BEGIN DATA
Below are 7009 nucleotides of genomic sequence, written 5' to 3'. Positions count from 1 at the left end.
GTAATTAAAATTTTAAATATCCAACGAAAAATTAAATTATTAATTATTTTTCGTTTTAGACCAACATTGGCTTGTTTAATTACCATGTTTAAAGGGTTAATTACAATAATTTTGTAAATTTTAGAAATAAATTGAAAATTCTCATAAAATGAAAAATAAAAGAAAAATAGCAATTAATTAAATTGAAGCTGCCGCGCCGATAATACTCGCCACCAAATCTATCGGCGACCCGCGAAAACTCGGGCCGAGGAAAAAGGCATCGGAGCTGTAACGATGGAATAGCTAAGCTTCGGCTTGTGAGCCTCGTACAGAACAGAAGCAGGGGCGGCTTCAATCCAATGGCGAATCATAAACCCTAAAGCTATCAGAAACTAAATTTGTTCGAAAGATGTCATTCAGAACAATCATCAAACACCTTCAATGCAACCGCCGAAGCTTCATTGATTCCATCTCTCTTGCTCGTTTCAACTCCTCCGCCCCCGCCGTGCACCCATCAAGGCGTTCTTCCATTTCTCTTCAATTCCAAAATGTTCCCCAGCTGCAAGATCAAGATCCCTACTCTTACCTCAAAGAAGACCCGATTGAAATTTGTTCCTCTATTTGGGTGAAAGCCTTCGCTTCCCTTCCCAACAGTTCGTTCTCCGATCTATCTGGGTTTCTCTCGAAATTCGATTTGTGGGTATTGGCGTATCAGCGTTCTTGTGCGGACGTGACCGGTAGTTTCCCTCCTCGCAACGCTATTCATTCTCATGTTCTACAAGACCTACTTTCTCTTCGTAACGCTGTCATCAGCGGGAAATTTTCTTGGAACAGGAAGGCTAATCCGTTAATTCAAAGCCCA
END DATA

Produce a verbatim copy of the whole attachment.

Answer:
Below are 7009 nucleotides of genomic sequence, written 5' to 3'. Positions count from 1 at the left end.
GTAATTAAAATTTTAAATATCCAACGAAAAATTAAATTATTAATTATTTTTCGTTTTAGACCAACATTGGCTTGTTTAATTACCATGTTTAAAGGGTTAATTACAATAATTTTGTAAATTTTAGAAATAAATTGAAAATTCTCATAAAATGAAAAATAAAAGAAAAATAGCAATTAATTAAATTGAAGCTGCCGCGCCGATAATACTCGCCACCAAATCTATCGGCGACCCGCGAAAACTCGGGCCGAGGAAAAAGGCATCGGAGCTGTAACGATGGAATAGCTAAGCTTCGGCTTGTGAGCCTCGTACAGAACAGAAGCAGGGGCGGCTTCAATCCAATGGCGAATCATAAACCCTAAAGCTATCAGAAACTAAATTTGTTCGAAAGATGTCATTCAGAACAATCATCAAACACCTTCAATGCAACCGCCGAAGCTTCATTGATTCCATCTCTCTTGCTCGTTTCAACTCCTCCGCCCCCGCCGTGCACCCATCAAGGCGTTCTTCCATTTCTCTTCAATTCCAAAATGTTCCCCAGCTGCAAGATCAAGATCCCTACTCTTACCTCAAAGAAGACCCGATTGAAATTTGTTCCTCTATTTGGGTGAAAGCCTTCGCTTCCCTTCCCAACAGTTCGTTCTCCGATCTATCTGGGTTTCTCTCGAAATTCGATTTGTGGGTATTGGCGTATCAGCGTTCTTGTGCGGACGTGACCGGTAGTTTCCCTCCTCGCAACGCTATTCATTCTCATGTTCTACAAGACCTACTTTCTCTTCGTAACGCTGTCATCAGCGGGAAATTTTCTTGGAACAGGAAGGCTAATCCGTTAATTCAAAGCCCA